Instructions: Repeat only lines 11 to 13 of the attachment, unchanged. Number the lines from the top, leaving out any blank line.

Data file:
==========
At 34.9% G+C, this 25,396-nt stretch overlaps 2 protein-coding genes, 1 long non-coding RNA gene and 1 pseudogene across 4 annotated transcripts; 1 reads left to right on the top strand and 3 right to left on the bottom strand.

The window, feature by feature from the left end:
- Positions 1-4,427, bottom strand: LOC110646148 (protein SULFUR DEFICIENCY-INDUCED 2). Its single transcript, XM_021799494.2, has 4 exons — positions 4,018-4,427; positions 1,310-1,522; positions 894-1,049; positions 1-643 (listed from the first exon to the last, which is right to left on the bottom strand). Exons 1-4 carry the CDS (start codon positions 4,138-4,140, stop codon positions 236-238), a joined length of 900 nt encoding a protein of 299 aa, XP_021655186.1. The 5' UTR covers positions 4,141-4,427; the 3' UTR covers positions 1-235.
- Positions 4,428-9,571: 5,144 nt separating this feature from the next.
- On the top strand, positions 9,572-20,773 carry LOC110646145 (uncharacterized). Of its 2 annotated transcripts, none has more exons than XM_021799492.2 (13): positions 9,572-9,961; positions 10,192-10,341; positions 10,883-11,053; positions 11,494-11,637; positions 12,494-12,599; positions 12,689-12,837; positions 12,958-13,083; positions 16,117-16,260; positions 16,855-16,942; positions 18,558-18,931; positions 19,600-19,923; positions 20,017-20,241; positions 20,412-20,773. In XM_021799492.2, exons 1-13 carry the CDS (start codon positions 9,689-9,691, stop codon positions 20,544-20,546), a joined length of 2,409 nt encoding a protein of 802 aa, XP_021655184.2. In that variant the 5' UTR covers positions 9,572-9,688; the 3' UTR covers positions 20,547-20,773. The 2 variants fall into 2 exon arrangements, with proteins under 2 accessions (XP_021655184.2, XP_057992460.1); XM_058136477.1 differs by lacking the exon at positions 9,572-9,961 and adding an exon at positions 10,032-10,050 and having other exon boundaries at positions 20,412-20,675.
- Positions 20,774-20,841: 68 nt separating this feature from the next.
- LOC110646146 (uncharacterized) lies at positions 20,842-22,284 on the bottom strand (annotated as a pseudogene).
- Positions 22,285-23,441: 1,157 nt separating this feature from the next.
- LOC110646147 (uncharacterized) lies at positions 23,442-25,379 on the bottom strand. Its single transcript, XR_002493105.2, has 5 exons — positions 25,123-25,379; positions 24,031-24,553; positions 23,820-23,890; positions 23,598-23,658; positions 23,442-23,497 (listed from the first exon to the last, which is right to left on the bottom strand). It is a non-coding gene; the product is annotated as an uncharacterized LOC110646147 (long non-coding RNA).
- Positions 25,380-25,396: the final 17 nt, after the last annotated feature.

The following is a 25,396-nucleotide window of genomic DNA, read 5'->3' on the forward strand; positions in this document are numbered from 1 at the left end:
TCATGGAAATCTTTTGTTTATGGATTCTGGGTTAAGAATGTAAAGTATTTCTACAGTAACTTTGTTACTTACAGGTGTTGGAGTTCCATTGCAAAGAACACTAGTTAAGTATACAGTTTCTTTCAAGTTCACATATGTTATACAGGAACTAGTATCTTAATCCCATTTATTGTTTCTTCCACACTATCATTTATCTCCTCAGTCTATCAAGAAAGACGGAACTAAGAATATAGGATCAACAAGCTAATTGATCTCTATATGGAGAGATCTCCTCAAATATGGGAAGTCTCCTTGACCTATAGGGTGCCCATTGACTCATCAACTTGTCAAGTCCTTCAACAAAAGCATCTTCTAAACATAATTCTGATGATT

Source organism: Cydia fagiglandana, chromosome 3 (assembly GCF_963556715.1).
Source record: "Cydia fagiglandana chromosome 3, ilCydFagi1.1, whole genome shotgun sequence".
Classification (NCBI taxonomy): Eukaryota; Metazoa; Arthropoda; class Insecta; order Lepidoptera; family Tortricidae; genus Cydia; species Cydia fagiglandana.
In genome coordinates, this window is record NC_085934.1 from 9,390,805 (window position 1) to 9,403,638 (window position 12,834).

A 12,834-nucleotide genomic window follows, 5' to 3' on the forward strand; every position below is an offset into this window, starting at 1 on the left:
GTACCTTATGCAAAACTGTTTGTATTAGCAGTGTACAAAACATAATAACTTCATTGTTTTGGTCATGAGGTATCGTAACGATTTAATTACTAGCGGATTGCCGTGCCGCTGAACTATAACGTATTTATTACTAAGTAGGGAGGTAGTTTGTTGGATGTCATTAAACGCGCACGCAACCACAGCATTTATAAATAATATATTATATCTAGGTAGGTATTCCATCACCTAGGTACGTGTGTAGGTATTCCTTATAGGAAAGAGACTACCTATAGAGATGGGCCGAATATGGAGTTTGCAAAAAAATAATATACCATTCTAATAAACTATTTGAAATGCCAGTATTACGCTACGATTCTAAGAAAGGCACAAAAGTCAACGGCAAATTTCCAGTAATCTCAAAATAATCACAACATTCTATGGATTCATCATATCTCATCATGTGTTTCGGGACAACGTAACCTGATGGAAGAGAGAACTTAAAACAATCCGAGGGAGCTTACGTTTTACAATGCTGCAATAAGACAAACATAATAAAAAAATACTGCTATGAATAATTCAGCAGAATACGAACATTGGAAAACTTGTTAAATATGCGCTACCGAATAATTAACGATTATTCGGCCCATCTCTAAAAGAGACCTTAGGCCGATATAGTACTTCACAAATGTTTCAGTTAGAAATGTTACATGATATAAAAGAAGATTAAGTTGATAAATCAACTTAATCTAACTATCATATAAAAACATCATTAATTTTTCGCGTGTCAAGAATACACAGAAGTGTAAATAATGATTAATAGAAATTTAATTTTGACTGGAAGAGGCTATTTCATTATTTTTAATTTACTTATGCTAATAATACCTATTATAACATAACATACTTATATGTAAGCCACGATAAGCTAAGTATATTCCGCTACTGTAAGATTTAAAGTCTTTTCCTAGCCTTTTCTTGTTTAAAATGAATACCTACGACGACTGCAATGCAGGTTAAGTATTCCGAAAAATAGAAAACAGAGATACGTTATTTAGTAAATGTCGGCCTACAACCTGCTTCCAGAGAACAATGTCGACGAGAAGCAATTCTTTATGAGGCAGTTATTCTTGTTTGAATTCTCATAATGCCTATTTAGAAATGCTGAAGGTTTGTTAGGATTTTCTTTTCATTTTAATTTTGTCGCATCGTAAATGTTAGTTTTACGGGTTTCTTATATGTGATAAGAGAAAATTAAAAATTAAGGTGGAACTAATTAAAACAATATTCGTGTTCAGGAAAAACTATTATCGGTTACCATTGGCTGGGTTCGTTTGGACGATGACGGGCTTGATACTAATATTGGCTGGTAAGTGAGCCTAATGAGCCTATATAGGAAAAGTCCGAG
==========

The following is a 25,396-nucleotide window of genomic DNA, read 5'->3' on the forward strand; positions in this document are numbered from 1 at the left end:
TCATGGAAATCTTTTGTTTATGGATTCTGGGTTAAGAATGTAAAGTATTTCTACAGTAACTTTGTTACTTACAGGTGTTGGAGTTCCATTGCAAAGAACACTAGTTAAGTATACAGTTTCTTTCAAGTTCACATATGTTATACAGGAACTAGTATCTTAATCCCATTTATTGTTTCTTCCACACTATCATTTATCTCCTCAGTCTATCAAGAAAGACGGAACTAAGAATATAGGATCAACAAGCTAATTGATCTCTATATGGAGAGATCTCCTCAAATATGGGAAGTCTCCTTGACCTATAGGGTGCCCATTGACTCATCAACTTGTCAAGTCCTTCAACAAAAGCATCTTCTAAACATAATTCTGATGATT

Source organism: Cydia fagiglandana, chromosome 3 (assembly GCF_963556715.1).